Aldermen urged the city manager Monday night to negotiate with Evanston’s two hospitals to take over as many of the city’s health department services as possible.

At a budget policy committee meeting the aldermen saw the Health and Human Services Department’s $4.3 million budget — about 5.5 percent of the city’s general fund spending — as a key target for cuts.

Evanston has had a health department since 1874, making it the second oldest in the state. But it’s one of only four municipalities in suburban Cook County that still maintain their own health departments. The others are Oak Park, Skokie and Stickney Township.

The rest of suburban Cook County is served by the Cook County Department of Public Health.

The city faces rising budget costs for utilities, pensions and employee health benefits and anticipates some revenue declines as the housing market cools.

Hospitals statewide are under increasing pressure to demonstrate that they’re doing enough charity work to justify their tax exemptions.

“The time to get serious is now,” Mayor Lorraine Morton said, “The hospitals are under fire over the free care issue.”

“The health department does a wonderful job,” Alderman Elizabeth Tisdahl, 7th Ward, said, “but many of these are services the hospitals can provide. We’ve gone into the health care business, and should now ask them to help out by meeting their charitable service requirements.”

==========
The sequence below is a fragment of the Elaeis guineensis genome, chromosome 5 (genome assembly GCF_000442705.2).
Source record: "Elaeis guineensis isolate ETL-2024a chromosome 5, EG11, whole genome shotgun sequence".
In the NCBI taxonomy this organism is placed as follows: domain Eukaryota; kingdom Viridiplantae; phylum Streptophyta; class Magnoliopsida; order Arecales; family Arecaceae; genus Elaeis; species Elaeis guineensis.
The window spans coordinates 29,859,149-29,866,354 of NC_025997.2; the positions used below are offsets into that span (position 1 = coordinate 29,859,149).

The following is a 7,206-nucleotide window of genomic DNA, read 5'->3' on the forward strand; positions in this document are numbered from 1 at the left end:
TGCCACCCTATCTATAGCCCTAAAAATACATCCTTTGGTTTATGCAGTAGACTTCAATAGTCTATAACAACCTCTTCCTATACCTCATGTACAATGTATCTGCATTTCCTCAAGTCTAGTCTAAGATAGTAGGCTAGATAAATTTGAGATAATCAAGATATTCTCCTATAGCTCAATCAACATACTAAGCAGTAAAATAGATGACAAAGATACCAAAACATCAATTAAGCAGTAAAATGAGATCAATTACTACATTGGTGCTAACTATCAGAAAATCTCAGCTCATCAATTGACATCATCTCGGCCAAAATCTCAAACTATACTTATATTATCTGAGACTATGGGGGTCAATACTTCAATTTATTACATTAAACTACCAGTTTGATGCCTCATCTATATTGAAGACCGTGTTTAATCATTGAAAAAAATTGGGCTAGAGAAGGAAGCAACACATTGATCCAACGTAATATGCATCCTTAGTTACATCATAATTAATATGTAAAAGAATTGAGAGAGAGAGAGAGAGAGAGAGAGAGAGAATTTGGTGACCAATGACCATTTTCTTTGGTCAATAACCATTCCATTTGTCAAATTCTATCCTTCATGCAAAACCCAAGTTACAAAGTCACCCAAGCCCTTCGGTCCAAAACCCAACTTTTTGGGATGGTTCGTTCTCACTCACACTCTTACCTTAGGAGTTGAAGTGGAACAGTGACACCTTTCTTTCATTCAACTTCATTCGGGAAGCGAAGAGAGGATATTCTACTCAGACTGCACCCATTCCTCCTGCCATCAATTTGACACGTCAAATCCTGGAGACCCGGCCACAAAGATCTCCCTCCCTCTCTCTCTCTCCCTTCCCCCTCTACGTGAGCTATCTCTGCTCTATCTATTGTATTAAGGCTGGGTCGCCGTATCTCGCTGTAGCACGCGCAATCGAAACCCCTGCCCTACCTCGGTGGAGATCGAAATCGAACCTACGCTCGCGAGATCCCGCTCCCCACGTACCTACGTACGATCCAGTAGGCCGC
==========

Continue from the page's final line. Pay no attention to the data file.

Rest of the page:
Alderman Ann Rainey, 8th Ward, said the new chief executive officer at St. Francis Hospital “is very communicative. We should have no problem talking to them.”

Alderman Lionel Jean-Baptiste said discussions with the hospitals go back to at least 2001 and that it’s time to achieve some results.

But he said he hoped that any arrangement with the hospitals would provide work for current health department employees who might otherwise lose their jobs.

Alderman Melissa Wynne, 3rd Ward, said she hope some monitoring can be provided to make sure there’s no reduction in current service levels if the hospitals take over portions of the health department’s role.

Health Director Jay Terry said the city has recently had some preliminary discussions with Evanston Hospital, and City Manager Julia Carroll said she hopes to meet with officials at St. Francis Hospital before the end of the month.

“I hope we can work out some agreements in time to plug them into the budget planning process,” Ms. Carroll said.

Bill Smith is the editor and publisher of Evanston Now.

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